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Today in Energy

October 24, 2017

Puerto Rico’s electricity service is slow to return after Hurricane Maria

graph of hurricane-related power outages in Puerto Rico, as explained in the article text
Source: U.S. Department of Energy, Situation Reports

More than one month after Hurricane Maria made landfall, electricity service has not been restored to most residents of the U.S. territory of Puerto Rico. As of Monday morning, the Puerto Rico Electric Power Authority (PREPA) had partially restored service to 18% of customers in 35 of 78 municipalities.

Hurricane Maria, a Category 4 hurricane, made landfall in Puerto Rico on September 20, bringing powerful winds, storm surge, and major flooding. PREPA reported all 1,570,000 of its electricity customers were without power after the storm. Hurricane Maria destroyed much of the territory’s transmission infrastructure, and as a result, outages linger even as power plants are being prepared to resume operation.

On September 6, two weeks before Hurricane Maria made landfall on Puerto Rico, Hurricane Irma passed just north of the island. In the days following Hurricane Irma, nearly 900,000 customers in Puerto Rico were without power, based on data compiled in the Department of Energy's Situation Reports. By September 19, just prior to the arrival of Hurricane Maria, PREPA had restored power to 96%, or all but about 63,000, of Puerto Rico’s electricity customers.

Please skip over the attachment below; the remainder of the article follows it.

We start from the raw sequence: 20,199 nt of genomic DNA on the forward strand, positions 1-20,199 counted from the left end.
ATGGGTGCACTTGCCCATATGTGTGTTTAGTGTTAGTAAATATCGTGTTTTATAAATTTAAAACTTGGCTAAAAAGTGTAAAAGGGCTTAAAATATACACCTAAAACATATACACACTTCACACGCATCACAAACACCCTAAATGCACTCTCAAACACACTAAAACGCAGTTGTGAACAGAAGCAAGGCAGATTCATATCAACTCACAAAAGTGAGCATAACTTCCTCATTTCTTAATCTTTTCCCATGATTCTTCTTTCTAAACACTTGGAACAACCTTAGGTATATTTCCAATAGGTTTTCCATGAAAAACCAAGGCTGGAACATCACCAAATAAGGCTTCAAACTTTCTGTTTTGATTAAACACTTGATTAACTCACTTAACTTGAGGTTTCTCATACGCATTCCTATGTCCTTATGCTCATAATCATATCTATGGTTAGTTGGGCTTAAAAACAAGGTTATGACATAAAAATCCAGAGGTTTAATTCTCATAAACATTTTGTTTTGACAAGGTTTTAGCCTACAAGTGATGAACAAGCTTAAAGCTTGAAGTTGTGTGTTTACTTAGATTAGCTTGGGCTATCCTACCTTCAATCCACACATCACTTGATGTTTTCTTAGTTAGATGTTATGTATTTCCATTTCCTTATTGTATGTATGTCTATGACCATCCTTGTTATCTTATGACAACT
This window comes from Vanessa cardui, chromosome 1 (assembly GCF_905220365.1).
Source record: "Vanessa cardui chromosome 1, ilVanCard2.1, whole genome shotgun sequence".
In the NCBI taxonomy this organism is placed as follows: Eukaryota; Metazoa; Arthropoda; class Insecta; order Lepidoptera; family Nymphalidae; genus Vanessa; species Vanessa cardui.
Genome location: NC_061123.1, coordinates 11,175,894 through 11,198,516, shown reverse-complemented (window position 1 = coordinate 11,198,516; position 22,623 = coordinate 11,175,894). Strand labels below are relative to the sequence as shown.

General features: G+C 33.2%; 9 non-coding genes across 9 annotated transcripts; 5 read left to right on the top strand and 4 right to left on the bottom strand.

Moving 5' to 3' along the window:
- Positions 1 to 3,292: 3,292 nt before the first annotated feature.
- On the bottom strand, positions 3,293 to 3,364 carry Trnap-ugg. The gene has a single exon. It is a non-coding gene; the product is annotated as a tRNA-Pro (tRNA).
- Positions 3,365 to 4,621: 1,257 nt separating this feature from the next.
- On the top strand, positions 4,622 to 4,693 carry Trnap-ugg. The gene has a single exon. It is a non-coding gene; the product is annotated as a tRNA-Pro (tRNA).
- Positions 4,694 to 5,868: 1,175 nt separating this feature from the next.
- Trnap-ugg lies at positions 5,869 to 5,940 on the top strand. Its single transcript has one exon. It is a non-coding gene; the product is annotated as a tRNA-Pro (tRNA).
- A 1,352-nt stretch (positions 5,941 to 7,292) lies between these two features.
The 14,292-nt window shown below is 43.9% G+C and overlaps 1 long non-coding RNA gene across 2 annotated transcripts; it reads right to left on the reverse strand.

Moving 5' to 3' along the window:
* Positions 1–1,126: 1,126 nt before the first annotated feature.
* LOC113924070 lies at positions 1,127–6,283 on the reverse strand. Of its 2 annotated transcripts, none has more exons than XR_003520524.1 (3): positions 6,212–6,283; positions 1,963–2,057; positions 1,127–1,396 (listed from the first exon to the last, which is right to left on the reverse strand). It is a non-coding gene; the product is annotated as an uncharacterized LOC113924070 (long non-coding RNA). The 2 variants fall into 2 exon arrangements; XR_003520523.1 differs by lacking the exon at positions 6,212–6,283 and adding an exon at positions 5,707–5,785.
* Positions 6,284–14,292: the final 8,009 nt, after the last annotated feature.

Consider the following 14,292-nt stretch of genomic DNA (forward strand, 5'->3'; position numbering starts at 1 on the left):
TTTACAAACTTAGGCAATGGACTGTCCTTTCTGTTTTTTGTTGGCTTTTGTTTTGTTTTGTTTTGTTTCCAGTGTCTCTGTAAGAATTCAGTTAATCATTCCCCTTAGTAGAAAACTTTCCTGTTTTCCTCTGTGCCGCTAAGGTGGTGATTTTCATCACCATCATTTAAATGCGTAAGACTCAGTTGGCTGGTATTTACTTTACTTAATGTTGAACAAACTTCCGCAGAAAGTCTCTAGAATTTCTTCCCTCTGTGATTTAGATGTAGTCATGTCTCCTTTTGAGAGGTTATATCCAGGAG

Puerto Rico’s electricity generation is mostly fueled by petroleum and natural gas. In 2016, these fuels made up 47% and 34%, respectively, of the territory’s net generation. In 2016, coal made up about 17% of Puerto Rico’s electricity generation, and renewables provided the remaining 2%.

graph of Puerto Rico monthly electricity generation, as explained in the article text
Source: U.S. Energy Information Administration, based on Platts

Almost two-thirds of Puerto Rico’s electricity generation capacity is located in the southern portion of the island, and most of the population is concentrated in the north. Some of the electricity generated in the south of the island must be transmitted on long-distance transmission lines to the north, but many of those transmission lines were damaged by Hurricane Maria. Several smaller power plants are located along the coastal areas in the eastern and western portions of the island and supply electricity to local population centers.

graph of Puero Rico electricity generating capacity by region, as explained in the article text
Source: U.S. Energy Information Administration, based on Platts and the Puerto Rico Energy Commission

PREPA is working with U.S. federal partners and private industry to restore electricity to the territory. Immediate projects include providing power to facilities such as hospitals, shelters, schools, and water pumping stations. The U.S. Army Corps of Engineers awarded contracts to provide temporary power stability to the San Juan metropolitan area, with a planned operation date of October 25. More information about the federal government’s response to Hurricane Maria is available in English and Spanish through the Government of Puerto Rico and Federal Emergency Management Agency (FEMA).

Principal contributors: Kristen Tsai, Victoria Zaretskaya